The media know how worried and upset we get by terrorist attacks, so they give saturation coverage to attacks occurring almost anywhere in the world.
The unfortunate consequence is we can’t help but acquire an exaggerated impression of how common terrorist incidents are and how likely it is one could affect us.
But it’s not all the media’ fault. Of the many threats we face, we take special interest in terrorism because it’s far more exciting than boring things like road accidents or people drinking too much.
The other special, anger-rousing characteristic of terrorism is that it comes from overseas and thus stirs one of our most primeval reflexes: xenophobia.
Our response to terrorism is emotional rather than thoughtful. And that leaves us open to manipulation by people with their own agendas.
After the media come the politicians. It’s conventional wisdom among the political class that security issues tend to favour the Liberals over Labor. That’s why conservative politicians are always trying to heighten our fear of terrorism (see Turnbull above) and why Labor avoids saying anything that could have it accused of being “soft on terror”.
After the politicians come all the outfits that make their living from “domestic security” – spooks, policy people, equipment suppliers and myriad consultants – all of them doing what they can to keep us alarmed but not alert.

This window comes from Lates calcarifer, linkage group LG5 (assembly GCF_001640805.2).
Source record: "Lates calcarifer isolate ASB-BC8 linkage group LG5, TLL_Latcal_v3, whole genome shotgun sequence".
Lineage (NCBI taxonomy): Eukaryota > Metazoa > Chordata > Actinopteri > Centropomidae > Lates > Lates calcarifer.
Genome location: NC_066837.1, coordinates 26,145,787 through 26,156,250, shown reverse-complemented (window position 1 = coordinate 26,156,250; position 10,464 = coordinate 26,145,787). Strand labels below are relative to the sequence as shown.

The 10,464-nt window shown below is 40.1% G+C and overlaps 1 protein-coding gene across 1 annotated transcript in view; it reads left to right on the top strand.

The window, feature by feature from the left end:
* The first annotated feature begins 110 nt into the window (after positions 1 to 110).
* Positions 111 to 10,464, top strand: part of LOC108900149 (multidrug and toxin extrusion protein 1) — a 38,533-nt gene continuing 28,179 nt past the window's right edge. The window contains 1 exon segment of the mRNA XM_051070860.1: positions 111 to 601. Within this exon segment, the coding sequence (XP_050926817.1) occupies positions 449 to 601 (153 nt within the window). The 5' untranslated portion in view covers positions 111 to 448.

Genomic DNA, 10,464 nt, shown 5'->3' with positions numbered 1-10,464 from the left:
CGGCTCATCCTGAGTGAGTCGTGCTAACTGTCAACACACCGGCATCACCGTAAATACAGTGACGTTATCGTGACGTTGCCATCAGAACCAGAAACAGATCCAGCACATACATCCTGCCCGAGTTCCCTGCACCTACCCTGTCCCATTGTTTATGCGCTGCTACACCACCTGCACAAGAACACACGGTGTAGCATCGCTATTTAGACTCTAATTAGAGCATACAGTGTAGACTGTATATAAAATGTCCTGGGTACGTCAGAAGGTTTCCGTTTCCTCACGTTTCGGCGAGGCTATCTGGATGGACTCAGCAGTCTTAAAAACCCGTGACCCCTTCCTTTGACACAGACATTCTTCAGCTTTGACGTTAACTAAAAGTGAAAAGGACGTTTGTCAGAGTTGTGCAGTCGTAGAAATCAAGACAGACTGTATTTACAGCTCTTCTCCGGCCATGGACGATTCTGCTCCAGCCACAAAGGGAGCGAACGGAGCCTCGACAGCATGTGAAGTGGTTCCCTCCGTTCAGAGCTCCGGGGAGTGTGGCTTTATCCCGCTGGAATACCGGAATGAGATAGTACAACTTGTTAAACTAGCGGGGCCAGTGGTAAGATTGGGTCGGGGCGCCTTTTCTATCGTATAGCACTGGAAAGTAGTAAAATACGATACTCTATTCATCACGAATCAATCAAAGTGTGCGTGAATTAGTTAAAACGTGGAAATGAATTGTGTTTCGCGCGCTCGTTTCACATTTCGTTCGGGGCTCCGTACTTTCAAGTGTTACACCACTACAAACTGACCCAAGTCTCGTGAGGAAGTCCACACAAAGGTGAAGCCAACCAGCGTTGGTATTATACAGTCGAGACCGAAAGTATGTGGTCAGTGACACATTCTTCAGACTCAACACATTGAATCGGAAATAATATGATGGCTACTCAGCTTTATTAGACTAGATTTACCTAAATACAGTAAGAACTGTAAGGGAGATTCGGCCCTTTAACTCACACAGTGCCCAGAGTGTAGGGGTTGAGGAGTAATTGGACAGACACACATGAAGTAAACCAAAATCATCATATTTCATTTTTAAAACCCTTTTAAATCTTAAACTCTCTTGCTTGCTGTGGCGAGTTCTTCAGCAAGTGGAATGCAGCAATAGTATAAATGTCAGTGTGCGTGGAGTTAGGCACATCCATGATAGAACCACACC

Domestic security is probably the fastest-growing area of government spending. None of the budget restraint applies to it. That’s partly because of public pressure, partly because of the security industry’s success in wheedling money out of the pollies, and partly because, should some terrible event ever happen, the pollies want to have proof they tried their best to prevent it.
What’s this got to do with economics? Everything. Economics is about achieving the most efficient use of scarce resources.
We face many threats to life and limb and are right to expect the government to do what it can to reduce them. But there’s a limit to how much tax we’re prepared to pay, and the more money we lavish on the tiny risk of local terrorism, the more we underspend on many far greater risks to our lives.
Ross Gittins is the Herald’s economics editor.
This article by Ross Gittins was published on 25 July 2017. Since then, the government has continued to ratchet up fear of terrorism. This is a particular feature of conservative government policies – promoting fear. That fear was expressed in fear of Communists, fear of Asians, fear of Muslims, fear of terrorists and now, unfortunately fear of Chinese.
Malcolm Turnbull, together with Peter Dutton, has said that random checks will be made at airports. But the real security risk at airports is the thousands of people employed ‘airside’ in duty-free shops, restaurants and all sorts of other retail outlets. The airport corporations have done this to improve profits, but it has increased the risk of terrorism. Rather than introducing random checks on passengers, security would be improved by scaling back thousands of people working airside for private companies. John Menadue.